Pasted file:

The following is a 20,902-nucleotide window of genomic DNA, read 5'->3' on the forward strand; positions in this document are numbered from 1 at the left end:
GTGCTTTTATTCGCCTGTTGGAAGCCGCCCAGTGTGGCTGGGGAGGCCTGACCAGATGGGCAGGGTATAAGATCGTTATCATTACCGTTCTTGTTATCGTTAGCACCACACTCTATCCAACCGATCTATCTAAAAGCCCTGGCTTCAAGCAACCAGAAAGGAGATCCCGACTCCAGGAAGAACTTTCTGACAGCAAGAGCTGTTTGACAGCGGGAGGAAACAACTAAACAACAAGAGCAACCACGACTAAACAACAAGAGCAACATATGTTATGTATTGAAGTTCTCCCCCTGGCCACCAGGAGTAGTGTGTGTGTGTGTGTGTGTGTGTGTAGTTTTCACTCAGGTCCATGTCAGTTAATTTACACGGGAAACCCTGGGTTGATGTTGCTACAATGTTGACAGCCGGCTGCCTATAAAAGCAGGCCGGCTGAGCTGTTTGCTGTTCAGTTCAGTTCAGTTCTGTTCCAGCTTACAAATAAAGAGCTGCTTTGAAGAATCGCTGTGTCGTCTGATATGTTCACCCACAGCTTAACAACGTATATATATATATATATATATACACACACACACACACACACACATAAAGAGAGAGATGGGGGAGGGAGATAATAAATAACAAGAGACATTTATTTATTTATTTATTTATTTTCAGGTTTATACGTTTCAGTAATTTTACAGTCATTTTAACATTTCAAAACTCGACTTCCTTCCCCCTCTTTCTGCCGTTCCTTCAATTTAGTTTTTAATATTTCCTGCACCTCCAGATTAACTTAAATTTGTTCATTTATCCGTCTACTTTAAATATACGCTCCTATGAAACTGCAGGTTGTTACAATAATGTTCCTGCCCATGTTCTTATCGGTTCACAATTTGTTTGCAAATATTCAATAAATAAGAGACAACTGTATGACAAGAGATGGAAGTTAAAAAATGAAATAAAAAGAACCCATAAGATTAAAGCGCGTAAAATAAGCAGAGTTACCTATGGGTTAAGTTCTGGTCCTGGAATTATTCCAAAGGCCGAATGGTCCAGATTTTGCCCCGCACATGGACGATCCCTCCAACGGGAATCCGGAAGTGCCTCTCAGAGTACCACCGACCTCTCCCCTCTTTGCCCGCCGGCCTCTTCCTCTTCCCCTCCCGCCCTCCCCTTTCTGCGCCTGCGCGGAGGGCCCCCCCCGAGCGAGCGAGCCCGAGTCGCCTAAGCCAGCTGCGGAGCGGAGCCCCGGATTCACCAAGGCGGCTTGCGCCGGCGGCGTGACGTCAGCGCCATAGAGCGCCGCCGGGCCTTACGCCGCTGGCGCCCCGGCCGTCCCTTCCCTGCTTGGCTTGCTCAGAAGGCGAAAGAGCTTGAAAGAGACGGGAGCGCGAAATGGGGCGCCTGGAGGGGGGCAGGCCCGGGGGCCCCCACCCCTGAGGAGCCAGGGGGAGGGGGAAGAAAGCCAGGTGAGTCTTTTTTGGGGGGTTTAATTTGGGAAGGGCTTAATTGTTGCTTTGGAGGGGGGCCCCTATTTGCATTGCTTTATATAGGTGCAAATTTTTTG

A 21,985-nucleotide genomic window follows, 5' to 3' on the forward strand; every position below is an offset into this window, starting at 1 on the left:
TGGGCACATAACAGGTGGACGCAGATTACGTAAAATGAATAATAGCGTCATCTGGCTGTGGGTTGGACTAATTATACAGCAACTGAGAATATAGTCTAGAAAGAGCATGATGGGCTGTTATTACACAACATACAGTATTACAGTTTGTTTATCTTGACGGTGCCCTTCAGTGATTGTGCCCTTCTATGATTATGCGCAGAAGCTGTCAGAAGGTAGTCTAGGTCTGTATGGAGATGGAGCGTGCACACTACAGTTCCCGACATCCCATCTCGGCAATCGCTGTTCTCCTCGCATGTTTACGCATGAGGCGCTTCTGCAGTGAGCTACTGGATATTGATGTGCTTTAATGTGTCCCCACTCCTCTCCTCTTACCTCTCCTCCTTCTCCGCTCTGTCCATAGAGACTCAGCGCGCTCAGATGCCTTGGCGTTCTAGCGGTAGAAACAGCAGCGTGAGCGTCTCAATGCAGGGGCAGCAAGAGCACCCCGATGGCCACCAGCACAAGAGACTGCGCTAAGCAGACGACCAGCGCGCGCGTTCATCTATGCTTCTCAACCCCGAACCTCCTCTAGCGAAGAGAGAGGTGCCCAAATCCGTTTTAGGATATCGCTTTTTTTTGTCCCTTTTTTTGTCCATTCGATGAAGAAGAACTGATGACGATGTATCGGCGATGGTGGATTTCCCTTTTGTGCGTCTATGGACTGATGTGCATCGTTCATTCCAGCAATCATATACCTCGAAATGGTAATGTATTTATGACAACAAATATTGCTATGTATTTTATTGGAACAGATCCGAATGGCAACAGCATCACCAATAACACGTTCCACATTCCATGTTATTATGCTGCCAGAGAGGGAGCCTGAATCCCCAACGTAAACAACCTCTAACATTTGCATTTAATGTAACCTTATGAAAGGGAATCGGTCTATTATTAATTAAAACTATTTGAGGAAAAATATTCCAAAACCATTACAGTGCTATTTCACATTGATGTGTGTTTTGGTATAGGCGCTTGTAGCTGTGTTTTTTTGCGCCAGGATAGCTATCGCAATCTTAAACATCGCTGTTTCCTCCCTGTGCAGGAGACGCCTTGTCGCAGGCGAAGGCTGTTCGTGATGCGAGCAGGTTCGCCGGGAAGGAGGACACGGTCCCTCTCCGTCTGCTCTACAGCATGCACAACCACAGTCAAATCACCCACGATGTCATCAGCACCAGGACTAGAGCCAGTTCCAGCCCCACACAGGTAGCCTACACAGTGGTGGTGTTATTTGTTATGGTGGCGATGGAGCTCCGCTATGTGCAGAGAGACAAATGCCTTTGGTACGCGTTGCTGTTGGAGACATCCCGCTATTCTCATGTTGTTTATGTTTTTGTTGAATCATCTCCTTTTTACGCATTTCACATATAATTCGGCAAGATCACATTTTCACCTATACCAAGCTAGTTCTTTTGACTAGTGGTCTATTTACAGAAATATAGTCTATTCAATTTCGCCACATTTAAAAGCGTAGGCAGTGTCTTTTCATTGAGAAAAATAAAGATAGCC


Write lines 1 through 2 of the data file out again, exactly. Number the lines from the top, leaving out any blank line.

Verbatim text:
The following is a 20,902-nucleotide window of genomic DNA, read 5'->3' on the forward strand; positions in this document are numbered from 1 at the left end:
GTGCTTTTATTCGCCTGTTGGAAGCCGCCCAGTGTGGCTGGGGAGGCCTGACCAGATGGGCAGGGTATAAGATCGTTATCATTACCGTTCTTGTTATCGTTAGCACCACACTCTATCCAACCGATCTATCTAAAAGCCCTGGCTTCAAGCAACCAGAAAGGAGATCCCGACTCCAGGAAGAACTTTCTGACAGCAAGAGCTGTTTGACAGCGGGAGGAAACAACTAAACAACAAGAGCAACCACGACTAAACAACAAGAGCAACATATGTTATGTATTGAAGTTCTCCCCCTGGCCACCAGGAGTAGTGTGTGTGTGTGTGTGTGTGTGTGTAGTTTTCACTCAGGTCCATGTCAGTTAATTTACACGGGAAACCCTGGGTTGATGTTGCTACAATGTTGACAGCCGGCTGCCTATAAAAGCAGGCCGGCTGAGCTGTTTGCTGTTCAGTTCAGTTCAGTTCTGTTCCAGCTTACAAATAAAGAGCTGCTTTGAAGAATCGCTGTGTCGTCTGATATGTTCACCCACAGCTTAACAACGTATATATATATATATATATATACACACACACACACACACACACATAAAGAGAGAGATGGGGGAGGGAGATAATAAATAACAAGAGACATTTATTTATTTATTTATTTATTTTCAGGTTTATACGTTTCAGTAATTTTACAGTCATTTTAACATTTCAAAACTCGACTTCCTTCCCCCTCTTTCTGCCGTTCCTTCAATTTAGTTTTTAATATTTCCTGCACCTCCAGATTAACTTAAATTTGTTCATTTATCCGTCTACTTTAAATATACGCTCCTATGAAACTGCAGGTTGTTACAATAATGTTCCTGCCCATGTTCTTATCGGTTCACAATTTGTTTGCAAATATTCAATAAATAAGAGACAACTGTATGACAAGAGATGGAAGTTAAAAAATGAAATAAAAAGAACCCATAAGATTAAAGCGCGTAAAATAAGCAGAGTTACCTATGGGTTAAGTTCTGGTCCTGGAATTATTCCAAAGGCCGAATGGTCCAGATTTTGCCCCGCACATGGACGATCCCTCCAACGGGAATCCGGAAGTGCCTCTCAGAGTACCACCGACCTCTCCCCTCTTTGCCCGCCGGCCTCTTCCTCTTCCCCTCCCGCCCTCCCCTTTCTGCGCCTGCGCGGAGGGCCCCCCCCGAGCGAGCGAGCCCGAGTCGCCTAAGCCAGCTGCGGAGCGGAGCCCCGGATTCACCAAGGCGGCTTGCGCCGGCGGCGTGACGTCAGCGCCATAGAGCGCCGCCGGGCCTTACGCCGCTGGCGCCCCGGCCGTCCCTTCCCTGCTTGGCTTGCTCAGAAGGCGAAAGAGCTTGAAAGAGACGGGAGCGCGAAATGGGGCGCCTGGAGGGGGGCAGGCCCGGGGGCCCCCACCCCTGAGGAGCCAGGGGGAGGGGGAAGAAAGCCAGGTGAGTCTTTTTTGGGGGGTTTAATTTGGGAAGGGCTTAATTGTTGCTTTGGAGGGGGGCCCCTATTTGCATTGCTTTATATAGGTGCAAATTTTTTG